An opinion by Dianna Game (Businessday)
Why is it so often those with the biggest cars and smartest houses who complain about how iniquitous capitalism is?
Smug claims about the death of capitalism in the wake of the global financial crisis have become commonplace in Africa, as elsewhere, and there seems to be real hope that a new world order will emerge that allows the continent half a chance of competing in it.
Unfortunately for the Mercedes-Benz socialists among us, any new order is likely to be more about shifting the emphasis of global trade and investment flows, rather than any radical change in economic model. If anything, capitalism is likely to emerge stronger from its bout of recessionary flu.
Nevertheless, change precipitated by the crisis does provide an opportunity for African countries to re-examine the political and economic models they have inherited – and struggled with for decades.
I have attended many forums held to discuss the impact of the crisis on Africa, and the opportunities for change it offers. I have yet to hear any tangible outcomes.
This is surprising, given how much money the continent’s politicians, academics, civil society organisations etc spend on trips around the world in the search for political and economic models that could help Africa Inc to be a success. The current global situation would therefore seem to be an opportunity for all those expensive trips to yield some results in terms of new thinking about making the continent a better place.
There are enough common threads for continental debate among our leaders on new post- crisis models for Africa. Vigorous continental, or even regional, discussions on the new challenges facing the continent do not seem to be happening. There are no emergency meetings of leaders to discuss the impact of the global crisis on Africa. There is certainly no sense of Africa as a driver of change. Rather, we are seeing the more usual Africa-as-hapless-passenger situation.
The most likely scenario is that countries will ride out the storm and hope the world will get back to business as usual, sooner rather than later. The reality is that African countries’ ability to adapt in the face of crisis is compromised by their failure to build their economies during the good times.
Mozambique, one of Africa’s success stories, still relies on foreign aid for 40% of its budget. The same is true of many other countries. Some have not had the vision to make the most of their success. Zambia grappled with the issue of mining royalties throughout the copper price boom — indecision that cost the country dearly in revenue terms.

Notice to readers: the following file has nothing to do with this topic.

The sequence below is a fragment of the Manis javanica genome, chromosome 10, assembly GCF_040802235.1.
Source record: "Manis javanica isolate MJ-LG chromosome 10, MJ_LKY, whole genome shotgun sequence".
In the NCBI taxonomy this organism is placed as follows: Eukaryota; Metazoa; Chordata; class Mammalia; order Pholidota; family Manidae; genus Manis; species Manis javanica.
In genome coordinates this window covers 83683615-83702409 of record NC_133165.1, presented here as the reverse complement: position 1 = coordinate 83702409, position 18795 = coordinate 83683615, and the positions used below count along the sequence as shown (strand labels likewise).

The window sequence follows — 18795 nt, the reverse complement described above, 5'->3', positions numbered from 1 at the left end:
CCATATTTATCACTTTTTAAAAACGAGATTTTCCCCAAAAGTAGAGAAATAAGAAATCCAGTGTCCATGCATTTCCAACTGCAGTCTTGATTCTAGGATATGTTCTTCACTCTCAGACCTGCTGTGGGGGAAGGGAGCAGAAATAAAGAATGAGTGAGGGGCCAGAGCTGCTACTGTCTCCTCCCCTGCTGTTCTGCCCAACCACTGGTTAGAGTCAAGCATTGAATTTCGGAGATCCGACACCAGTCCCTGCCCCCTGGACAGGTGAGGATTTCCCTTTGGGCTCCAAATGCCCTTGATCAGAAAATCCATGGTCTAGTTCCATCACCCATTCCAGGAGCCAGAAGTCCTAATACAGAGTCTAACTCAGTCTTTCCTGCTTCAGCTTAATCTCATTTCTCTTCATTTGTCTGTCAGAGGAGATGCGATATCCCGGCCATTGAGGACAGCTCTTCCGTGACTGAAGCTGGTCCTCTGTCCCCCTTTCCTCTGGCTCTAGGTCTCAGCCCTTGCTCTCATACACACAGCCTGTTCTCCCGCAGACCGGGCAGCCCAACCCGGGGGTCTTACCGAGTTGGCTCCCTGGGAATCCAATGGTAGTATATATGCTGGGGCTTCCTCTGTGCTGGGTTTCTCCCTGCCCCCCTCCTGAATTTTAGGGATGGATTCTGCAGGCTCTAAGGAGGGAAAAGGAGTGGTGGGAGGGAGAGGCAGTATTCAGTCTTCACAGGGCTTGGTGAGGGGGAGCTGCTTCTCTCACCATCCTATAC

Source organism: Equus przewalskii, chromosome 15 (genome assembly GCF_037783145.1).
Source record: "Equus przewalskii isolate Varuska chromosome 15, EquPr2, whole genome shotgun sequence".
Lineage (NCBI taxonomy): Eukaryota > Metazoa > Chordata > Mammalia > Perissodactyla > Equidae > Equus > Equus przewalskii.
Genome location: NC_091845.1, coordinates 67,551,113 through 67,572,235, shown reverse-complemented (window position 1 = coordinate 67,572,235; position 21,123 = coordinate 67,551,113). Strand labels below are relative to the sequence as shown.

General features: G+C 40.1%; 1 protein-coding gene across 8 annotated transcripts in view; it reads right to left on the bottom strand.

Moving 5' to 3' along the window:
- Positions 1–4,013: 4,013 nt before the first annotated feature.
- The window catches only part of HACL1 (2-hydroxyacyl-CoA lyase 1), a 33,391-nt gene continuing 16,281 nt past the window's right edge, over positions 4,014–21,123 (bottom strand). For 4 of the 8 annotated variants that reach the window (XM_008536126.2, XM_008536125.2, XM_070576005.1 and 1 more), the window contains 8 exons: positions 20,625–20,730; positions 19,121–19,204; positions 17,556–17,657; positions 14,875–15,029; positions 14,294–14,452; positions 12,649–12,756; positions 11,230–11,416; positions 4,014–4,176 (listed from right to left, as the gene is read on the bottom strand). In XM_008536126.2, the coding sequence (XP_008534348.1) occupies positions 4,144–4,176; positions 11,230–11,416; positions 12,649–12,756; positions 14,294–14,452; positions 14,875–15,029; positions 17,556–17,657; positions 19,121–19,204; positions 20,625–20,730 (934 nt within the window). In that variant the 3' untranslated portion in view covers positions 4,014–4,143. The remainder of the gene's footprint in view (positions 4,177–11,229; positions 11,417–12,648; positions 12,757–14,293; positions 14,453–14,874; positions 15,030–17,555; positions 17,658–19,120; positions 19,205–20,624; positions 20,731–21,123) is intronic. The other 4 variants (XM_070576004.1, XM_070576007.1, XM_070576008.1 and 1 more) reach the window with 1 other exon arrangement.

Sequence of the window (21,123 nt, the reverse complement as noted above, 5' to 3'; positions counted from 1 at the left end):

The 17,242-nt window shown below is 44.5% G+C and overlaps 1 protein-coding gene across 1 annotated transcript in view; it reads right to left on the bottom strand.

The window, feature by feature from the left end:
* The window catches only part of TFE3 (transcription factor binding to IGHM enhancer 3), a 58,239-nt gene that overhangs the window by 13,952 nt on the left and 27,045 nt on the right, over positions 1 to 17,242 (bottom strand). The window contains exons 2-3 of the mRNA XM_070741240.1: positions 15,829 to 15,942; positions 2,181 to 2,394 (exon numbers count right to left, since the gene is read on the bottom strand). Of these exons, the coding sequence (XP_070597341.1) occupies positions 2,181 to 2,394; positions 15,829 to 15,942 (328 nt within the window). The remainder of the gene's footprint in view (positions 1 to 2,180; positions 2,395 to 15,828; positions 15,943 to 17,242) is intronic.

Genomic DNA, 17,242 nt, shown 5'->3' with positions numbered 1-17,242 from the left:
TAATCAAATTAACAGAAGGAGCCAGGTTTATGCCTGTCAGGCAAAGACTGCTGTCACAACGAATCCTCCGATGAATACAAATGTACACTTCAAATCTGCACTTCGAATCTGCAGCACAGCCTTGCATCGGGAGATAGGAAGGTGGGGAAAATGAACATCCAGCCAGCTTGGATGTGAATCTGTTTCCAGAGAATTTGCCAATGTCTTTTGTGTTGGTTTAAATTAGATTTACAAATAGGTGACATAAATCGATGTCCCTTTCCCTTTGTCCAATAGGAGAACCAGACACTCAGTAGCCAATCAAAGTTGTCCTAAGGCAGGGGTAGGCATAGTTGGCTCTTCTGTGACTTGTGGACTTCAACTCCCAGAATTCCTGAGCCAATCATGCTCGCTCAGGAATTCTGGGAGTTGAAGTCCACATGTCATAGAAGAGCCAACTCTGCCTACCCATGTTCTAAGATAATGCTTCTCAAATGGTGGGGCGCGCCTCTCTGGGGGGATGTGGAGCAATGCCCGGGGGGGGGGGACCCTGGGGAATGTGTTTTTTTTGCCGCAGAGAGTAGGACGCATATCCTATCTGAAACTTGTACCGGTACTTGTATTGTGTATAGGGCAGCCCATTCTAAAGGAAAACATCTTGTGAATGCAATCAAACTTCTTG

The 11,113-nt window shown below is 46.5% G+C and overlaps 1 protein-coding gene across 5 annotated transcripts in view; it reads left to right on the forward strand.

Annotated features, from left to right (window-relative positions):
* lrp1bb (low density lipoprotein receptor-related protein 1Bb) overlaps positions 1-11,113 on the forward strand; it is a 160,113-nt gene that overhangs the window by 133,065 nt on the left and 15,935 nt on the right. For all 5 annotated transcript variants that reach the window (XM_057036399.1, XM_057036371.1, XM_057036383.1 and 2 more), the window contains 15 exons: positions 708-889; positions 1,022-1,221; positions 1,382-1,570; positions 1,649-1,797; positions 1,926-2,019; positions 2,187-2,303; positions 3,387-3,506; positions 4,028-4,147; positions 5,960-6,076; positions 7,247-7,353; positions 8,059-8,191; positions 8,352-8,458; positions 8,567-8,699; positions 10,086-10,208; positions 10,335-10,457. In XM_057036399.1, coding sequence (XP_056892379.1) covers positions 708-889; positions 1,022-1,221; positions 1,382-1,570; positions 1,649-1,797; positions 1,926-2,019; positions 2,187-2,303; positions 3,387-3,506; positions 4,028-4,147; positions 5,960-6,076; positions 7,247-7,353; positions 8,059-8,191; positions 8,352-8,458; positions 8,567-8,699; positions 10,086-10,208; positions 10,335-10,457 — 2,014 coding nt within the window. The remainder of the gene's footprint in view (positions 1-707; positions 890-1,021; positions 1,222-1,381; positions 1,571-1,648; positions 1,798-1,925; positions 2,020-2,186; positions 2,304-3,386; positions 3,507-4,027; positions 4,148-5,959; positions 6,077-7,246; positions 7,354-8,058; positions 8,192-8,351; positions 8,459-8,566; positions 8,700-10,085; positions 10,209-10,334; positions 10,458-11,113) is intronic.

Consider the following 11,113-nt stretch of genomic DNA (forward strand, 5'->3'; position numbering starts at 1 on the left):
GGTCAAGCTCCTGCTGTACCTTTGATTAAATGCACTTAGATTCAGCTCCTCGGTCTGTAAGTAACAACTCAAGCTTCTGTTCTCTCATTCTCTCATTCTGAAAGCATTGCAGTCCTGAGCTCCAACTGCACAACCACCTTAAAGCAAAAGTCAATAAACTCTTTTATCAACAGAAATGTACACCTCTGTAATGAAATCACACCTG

The myth about how Africa has been relatively unaffected by the global meltdown was highlighted in a report that landed on my desk last week, detailing the impact of the crisis on southern Africa’s mining sector, which contributes 22% (92bn) of regional output and provides 13% of the jobs. Produced by Southern Africa Resource Watch, it contains some sobering statistics.
In the Democratic Republic of Congo, for example, two-thirds of jobs in the mining sector have been lost in the year to March. The sector is expected to shrink 28% this year. Zambia’s mining sector is expected to decline 32% in output terms and 38% in employment terms this year; Angola’s mines had already shed 10000 employees by March and the sector is expected to decrease 28%. SA has shed 40000 jobs. Similar statistics exist for other mining-dependent nations in the region.
And mining is not the only affected sector. Africa’s biggest failure of the past decade is the underdevelopment of agriculture. A continent that cannot even feed itself — despite its competitive advantage in terms of natural resources — is not one that can pontificate about reshaping the world.
There is no silver bullet. Even the model of new alliances across the global south requires some hard bargaining by African countries, using resources as the basis for strengthening partnerships. Even as the recession advances, this is not happening.
African countries do not need new economic models as much as they need to make the current ones work better for them by preparing now for the expected upturn.